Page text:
10) Limit Alcohol: Alcohol is very expensive in Australia with bottles of beer in bars/restaurants easily $8 or more and cocktails up to $20. Like to party at home? A bottle of beer from the bottle shop is still going to cost you around $4 AUD. That adds up quickly! For this reason backpacker culture is often linked with goon, a cheap bladder filled with a few liters of some alcoholic matter resembling boxed wine. Pro-tip: Don’t ask what’s in it and don’t read the label!
9) Take the bus: This is a great option for Australia’s East Coast. There were two major companies that had Hop-On-Hop-Off Passes and the costs were within 10s of dollars of each other buying a pass between Cairns and Brisbane. I asked around with other travelers and had no difficulty finding a clear preference of customer satisfaction. I also checked the schedules and found one company had four buses each day and the other had two. Having more opportunities to catch a bus was very important to me
so that was integral to my decision. Traveler tip: The online system allows you to schedule each leg of your journey and make changes as you go. We were busy making a reservation when the system glitched and all of our travel arrangements disappeared. We were in the system so we re-booked each leg of the journey. It turns out some other travelers who had booked everything in advance with an agency were not so lucky and were not permitted on the bus despite having print-outs showing they had reservations (the drivers list was the law and the bus was booked). After that we would check the system daily to ensure we didn’t lose our reservations). I strongly suggest making sure you have the online log-in information for your account and check it often.
8) Take a tour (great for remote Australia): I never thought I’d take a tour the entire time I was in Australia because I’m a bit of a DYI person, but for the solo traveler tours are often less expensive then doing it yourself. In some cases after crunching the numbers taking only one other person with me would be sufficient to cover all costs and beat the asking price of the tour. In other cases you’d need at least three other people to make traveling on your own less expensive then the cost of traveling in a tour group. The benefit for tours is you effectively have staff who know where you are, where you’re going and everything is planned out. You don’t have to drive long distances, you see cool stuff that you may not have found otherwise, and you get to make some friends along the way.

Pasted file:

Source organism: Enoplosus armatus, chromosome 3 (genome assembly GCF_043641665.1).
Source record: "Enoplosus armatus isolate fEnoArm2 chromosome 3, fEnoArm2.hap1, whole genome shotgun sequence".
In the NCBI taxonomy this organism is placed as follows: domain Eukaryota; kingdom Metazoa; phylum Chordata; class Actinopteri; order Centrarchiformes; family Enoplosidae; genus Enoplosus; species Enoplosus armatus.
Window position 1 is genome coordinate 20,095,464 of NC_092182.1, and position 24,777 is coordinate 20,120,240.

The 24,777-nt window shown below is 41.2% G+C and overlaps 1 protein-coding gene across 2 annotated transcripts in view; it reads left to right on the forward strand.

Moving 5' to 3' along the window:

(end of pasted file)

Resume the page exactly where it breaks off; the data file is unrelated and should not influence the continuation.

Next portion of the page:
7) Instant coffee: It’s safe to say I’m addicted to coffee and am not a very nice person without my morning coffee. It’s also safe to say I have no desire to change that! Lucky for me instant coffee is a thing in the rest of the world and you don’t have to look hard to find something that isn’t horrible (I even found a brand I thought was delicious). This kept my coffee budget at bay because it’s at least $3 AUD / cup if you go to a local shop (often more). That’s a minimum savings of $21 / week savings.
6) Carry your own laundry powder: It’s $4 for a kilogram of store brand laundry powder at Coles. Hostels will charge you somewhere between $1 – $4 per packet of laundry powder (usually only good for one load of laundry, but sometimes two). You can throw away half of the powder (or gift it, or find someone to buy the other half) and still be way ahead financially.
5) Don’t use the dryer: Every hostel I stayed in had a clothesline, though they didn’t always have clothespins so I carried my own. I really can’t think of a reason not to dry your clothes with solar power. When I was in the Outback I’d even wait until the sun was about to go down and then put up my laundry, and go cook dinner or watch a movie and then take them down. Pro-tip: take your washing down promptly as some of your fellow travelers steal other people’s stuff. I never had a problem with this, but I’ve heard others have.
4) Cook your own meals: I ate out a lot when traveling but I also took advantage of using the hostel facilities to eat in a lot. If I was planning to be out for a day I’d often pack a lunch to take with me.
3) Buy a local SIM: There’s a lot of truth to the saying you pay for what you get. I had Optus and their service was pretty good. Telstra is great if you’ll be in remote areas, but you’ll pay dearly for it. I never met anyone happy with Vodaphone. even though their prices are great. There are also a lot of off-brand carriers running off of Telstra or Optus networks, though I never tried them.
2) Shop at the farmer’s market: Shopping at the farmer’s market is generally the cheapest way to find your fruit and veggies. The experience is also fun and entertaining. We met some of the most unique and wonderful characters while shopping the markets, including one guy who grew his passion fruit to classical music and a baker who went through the merits of churning his own butter for the crust he made for his pies. If there isn’t a market on that day the supermarkets are a good option.
1) Buy a YHA Membership: My YHA membership was $27 AUD and I wish I had tracked how much that membership saved me! I was no longer a student when I decided to go to Australia, Many companies will give you a concession price if you have a YHA membership, and even if they don’t officially accept the YHA membership there were many times they’d give me the concession price anyway.The membership is great because you can save $10 % at every YHA affiliated hostel or hotel you stay at (I usually stayed in 4 or 6 share dorm rooms so that’s about $3 AUD / night savings).We decided to splurge at one place and that 10 % was more then the cost of the membership. If you’re still a student I’d still recommend the YHA membership, but you should also bring your student ID. A student ID will make you eligible for different concessions.